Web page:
- Patricia Bubner
- Glycobiology, Enzymology, Filamentous Fungi, Carbohydrate Active Enzymes, Plants
- Postdoc | C. Somerville Lab
- Energy Biosciences Building, 2151 Berkeley Way
- Berkeley, California 94704
- Phone 510.642.1241
- Lab Phone 510.642.1241
I am a passionate scientist with a strong background in Biotechnology and Chemistry. I am especially intrigued by the various important roles sugars play in the chemistry of life. I envision a future where we will be able to do rational “glycoengineering” for the production of tailored glycoproteins of industrial and/or therapeutic relevance.
I have pursued my interests in glycobiology and enzymology from a variety of angles for eight years. I have expertise in the biology and biochemistry of a variety of fungi, bacteria, archaea and plants, as well as detailed knowledge about their glycobiology, carbohydrate active enzymes and other associated enzymes that are key in their carbohydrate metabolism. My undergraduate training in Chemistry enables me to comfortably work at the intersection of Chemistry and Biology. My Ph.D. research focused on the deconstruction of cellulose, a polysaccharide, by microbial enzymes and on developing high-throughput screening assays for glycosyltransferases. During my postdoctoral research, I have been expanding my training in carbohydrate active enzymes by incorporating a system level glycobiology approach. I have pioneered new methodologies and achieved the first complete characterization of an archaeal cellulase expressed in and purified from plants. Moreover, I have collaborated successfully with international colleagues and departmental colleagues. I have also demonstrated my ability to seek funding for my research and have been awarded grants and fellowships.
I am a Co-PI on an agriculture and food systems project (themilletproject.org), where our focus lies in diversifying agriculture and our diet by cultivation & consumption of lesser-known grains such as millets. I am motivated by concerns about climate change and think that lack of diversity in agriculture is ultimately reflected in our diet and leads to multifaceted health and ecological issues. I think that rediscovering the variety of grains humans have cultivated in the past will be a critically important “wedge” in a pie of solutions.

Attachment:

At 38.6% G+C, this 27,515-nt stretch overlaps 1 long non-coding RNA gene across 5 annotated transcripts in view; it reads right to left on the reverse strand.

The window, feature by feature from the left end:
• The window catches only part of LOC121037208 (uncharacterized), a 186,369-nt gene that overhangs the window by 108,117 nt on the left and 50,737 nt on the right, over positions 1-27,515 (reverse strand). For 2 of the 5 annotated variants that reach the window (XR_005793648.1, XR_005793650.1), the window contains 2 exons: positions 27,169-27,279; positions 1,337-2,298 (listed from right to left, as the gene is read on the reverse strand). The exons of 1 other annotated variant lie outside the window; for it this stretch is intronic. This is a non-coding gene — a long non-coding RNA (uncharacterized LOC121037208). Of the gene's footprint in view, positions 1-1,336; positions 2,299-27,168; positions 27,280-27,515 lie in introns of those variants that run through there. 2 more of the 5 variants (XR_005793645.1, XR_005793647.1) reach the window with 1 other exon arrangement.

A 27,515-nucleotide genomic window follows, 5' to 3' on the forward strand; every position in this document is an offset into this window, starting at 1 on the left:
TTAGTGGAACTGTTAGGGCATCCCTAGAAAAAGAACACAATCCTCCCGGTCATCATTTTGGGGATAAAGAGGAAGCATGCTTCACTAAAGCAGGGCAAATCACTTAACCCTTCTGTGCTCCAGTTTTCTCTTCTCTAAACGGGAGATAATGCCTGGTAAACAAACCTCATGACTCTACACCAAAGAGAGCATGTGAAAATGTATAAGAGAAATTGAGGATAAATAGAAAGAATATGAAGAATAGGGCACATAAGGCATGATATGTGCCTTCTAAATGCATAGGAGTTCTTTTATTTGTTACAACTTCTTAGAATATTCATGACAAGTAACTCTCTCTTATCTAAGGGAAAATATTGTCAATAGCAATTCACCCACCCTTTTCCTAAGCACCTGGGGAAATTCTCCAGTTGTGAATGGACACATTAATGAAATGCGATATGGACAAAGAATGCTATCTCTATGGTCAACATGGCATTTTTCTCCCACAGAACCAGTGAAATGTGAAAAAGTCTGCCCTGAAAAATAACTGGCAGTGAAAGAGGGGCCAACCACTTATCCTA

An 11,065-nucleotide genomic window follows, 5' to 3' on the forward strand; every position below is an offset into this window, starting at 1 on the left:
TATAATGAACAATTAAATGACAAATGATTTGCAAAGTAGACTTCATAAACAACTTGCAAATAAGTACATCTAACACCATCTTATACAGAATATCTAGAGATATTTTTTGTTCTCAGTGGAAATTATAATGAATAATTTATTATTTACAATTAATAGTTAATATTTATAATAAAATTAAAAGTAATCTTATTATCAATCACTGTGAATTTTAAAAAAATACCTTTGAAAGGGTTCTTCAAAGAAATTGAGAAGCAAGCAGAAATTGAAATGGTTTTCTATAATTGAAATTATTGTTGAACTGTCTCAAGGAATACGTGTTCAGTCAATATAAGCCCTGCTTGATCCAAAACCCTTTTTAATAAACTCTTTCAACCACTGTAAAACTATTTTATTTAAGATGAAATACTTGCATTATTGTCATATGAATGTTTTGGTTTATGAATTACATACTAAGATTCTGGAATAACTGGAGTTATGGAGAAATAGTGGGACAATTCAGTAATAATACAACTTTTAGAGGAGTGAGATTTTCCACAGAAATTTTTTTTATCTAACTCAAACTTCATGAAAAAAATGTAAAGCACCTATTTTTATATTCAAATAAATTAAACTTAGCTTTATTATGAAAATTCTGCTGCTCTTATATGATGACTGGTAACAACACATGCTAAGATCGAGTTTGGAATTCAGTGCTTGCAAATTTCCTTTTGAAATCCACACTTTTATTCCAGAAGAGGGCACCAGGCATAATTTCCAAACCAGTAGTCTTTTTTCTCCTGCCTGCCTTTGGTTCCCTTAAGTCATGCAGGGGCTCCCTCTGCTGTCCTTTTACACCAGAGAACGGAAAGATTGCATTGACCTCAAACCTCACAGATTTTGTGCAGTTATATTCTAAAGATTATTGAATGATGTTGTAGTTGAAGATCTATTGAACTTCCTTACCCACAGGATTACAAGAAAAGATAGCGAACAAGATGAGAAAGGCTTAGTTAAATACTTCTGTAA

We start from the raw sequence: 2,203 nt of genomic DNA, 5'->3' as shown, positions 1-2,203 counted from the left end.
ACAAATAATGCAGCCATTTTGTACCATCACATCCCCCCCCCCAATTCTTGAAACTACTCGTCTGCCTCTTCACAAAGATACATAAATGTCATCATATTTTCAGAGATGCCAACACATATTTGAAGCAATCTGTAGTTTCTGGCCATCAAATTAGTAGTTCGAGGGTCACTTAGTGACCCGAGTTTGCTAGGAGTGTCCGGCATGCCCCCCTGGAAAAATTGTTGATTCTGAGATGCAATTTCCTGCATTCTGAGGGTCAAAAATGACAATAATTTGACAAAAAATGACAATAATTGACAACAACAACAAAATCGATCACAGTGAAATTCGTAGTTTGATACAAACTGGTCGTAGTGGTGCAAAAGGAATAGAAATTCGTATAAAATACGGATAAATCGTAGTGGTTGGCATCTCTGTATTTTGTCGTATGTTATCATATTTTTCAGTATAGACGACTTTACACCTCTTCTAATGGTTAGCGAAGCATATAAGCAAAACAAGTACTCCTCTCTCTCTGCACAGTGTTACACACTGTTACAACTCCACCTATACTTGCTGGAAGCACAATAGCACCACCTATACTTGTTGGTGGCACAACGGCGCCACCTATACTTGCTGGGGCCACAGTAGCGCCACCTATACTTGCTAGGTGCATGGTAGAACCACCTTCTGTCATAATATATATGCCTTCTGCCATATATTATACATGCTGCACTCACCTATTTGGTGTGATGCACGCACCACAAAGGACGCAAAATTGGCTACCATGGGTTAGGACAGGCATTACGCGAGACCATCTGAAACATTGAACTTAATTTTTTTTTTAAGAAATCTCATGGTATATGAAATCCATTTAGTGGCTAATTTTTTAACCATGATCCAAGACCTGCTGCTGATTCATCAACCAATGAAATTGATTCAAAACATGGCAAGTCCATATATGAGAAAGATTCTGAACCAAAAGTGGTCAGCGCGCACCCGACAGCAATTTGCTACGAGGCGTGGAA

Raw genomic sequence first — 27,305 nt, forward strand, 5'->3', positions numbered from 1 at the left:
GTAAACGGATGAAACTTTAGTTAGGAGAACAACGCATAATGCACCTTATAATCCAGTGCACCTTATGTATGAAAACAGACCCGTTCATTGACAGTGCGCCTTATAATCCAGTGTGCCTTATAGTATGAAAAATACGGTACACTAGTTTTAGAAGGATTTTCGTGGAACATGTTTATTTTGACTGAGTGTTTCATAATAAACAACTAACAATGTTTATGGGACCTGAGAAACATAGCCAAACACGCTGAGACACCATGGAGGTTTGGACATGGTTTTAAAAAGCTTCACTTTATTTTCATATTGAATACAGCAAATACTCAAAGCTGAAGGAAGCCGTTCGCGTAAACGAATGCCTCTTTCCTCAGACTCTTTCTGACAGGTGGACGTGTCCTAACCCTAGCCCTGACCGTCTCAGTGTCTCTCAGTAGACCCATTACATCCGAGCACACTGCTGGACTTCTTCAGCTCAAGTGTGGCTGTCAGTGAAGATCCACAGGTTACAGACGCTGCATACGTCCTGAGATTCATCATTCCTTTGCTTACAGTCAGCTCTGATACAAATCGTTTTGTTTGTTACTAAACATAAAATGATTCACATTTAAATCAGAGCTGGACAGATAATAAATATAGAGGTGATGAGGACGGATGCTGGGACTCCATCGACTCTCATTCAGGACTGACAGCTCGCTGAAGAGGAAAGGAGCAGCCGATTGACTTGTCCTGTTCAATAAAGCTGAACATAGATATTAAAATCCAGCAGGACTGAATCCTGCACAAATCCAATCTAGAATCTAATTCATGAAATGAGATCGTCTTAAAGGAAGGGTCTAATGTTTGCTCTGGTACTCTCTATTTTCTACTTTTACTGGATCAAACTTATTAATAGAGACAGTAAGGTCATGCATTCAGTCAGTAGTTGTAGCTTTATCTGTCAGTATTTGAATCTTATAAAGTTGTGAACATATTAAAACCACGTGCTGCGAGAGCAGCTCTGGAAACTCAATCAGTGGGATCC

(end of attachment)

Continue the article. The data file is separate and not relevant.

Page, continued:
My current research on plant & fungal glycobiology and glycoengineering under the mentorship of Prof. Chris Somerville at UC Berkeley has two aspects. First, I am studying glycosylation in the filamentous model fungus Neurospora crassa and in plants. Second, I am studying the properties of cellulases heterologously produced in plants, among them a hyperthermostable cellulase from archaea.
I approach this research from various angles: complementation & knockout studies, enzyme characterization, advanced microscopy, and quantitative proteomic and glycomic techniques employing mass spectrometry. The most significant hurdle in my research has been the lack of knowledge about glycosylation in filamentous fungi, and that it is significantly different from what is known in yeast. To overcome this, I have identified several putative glycosyltransferases and other enzymes involved in glycosylation in the filamentous fungus N. crassa, and developed a workflow for analysis of these genes and their influence on cellulase glycosylation & secretion. The main aim of my research has been to gain a better understanding of the poorly understood O-glycosylation in filamentous fungi and the consequences of differences in O-glycosylation on cellulase secretion, activity and binding. To this end, we first characterized the O-glycans of N. crassa CBHI, the major secreted enzyme of this fungus (published in Glycobiology 2016). This gave us the basic information necessary to target specific enzymes involved in glycosylation. I envision that we eventually will be able to do rational glycoengineering in plants & fungi for the production of tailored glycosylated proteins of industrial and/or therapeutic relevance.